Which Joe gave his name to ‘sloppy joes’? We look at five interesting sandwiches and their lexical origins.
1Scottish Artfully flattering or ingratiating.
- ‘The Scottish National Party leader's sleekit charm and verbal fluency have long wowed commentators who visit Scotland only during the Edinburgh festival.’
- 1.1 Sly or cunning:‘his sleekit public image is going to make permanent fame a daunting challenge’
- ‘He took a sleekit decision, in secret, to raid pension funds, costing millions of Scots billions of pounds.’
- ‘Their old feeding grounds have been colonised by a new breed of slippery and sleekit new Labourites which are simply too fast and too nimble for the lumbering old Conservatus.’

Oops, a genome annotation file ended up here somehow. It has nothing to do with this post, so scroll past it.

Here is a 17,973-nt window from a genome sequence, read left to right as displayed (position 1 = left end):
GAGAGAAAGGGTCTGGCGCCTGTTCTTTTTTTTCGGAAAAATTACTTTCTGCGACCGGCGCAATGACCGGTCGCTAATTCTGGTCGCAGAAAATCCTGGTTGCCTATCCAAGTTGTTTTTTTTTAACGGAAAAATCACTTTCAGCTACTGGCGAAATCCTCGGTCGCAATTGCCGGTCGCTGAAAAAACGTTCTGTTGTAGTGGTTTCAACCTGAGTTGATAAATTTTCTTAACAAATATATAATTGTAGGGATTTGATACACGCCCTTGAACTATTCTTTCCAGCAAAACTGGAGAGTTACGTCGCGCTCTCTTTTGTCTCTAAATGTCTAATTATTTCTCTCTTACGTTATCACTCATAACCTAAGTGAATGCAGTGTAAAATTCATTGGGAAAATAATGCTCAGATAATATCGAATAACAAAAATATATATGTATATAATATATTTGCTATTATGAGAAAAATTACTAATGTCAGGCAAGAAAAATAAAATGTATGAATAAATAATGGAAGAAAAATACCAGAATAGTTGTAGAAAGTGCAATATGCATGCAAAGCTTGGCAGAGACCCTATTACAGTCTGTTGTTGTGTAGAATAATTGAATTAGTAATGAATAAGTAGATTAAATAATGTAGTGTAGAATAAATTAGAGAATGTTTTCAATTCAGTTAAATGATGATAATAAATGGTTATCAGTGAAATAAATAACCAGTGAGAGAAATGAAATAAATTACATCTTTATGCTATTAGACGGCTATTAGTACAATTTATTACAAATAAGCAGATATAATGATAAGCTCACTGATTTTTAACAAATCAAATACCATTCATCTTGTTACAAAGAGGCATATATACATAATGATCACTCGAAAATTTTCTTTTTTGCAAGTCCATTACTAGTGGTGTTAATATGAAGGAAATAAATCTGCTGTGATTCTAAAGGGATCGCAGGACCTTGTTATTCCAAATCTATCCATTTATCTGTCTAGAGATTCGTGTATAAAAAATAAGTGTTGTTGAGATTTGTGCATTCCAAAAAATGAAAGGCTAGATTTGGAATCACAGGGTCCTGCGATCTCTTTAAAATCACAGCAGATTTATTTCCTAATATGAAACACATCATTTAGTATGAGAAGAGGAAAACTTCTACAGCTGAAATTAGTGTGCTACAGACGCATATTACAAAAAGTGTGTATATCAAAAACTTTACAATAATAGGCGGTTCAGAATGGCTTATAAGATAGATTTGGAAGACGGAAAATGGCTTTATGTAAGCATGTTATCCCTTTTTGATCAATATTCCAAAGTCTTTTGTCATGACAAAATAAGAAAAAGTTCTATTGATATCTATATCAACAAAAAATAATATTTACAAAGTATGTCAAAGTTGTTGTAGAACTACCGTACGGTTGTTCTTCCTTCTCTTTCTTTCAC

- ‘"They have done this closure in the most sleekit way," says Thomas Callender, who has worked at the Fullarton plant for eight years.’
2literary Having a glossy skin or surface.
Early 16th century: from sleek.
We take a look at several popular, though confusing, punctuation marks.
From Afghanistan to Zimbabwe, discover surprising and intriguing language facts from around the globe.
The definitions of ‘buddy’ and ‘bro’ in the OED have recently been revised. We explore their history and increase in popularity.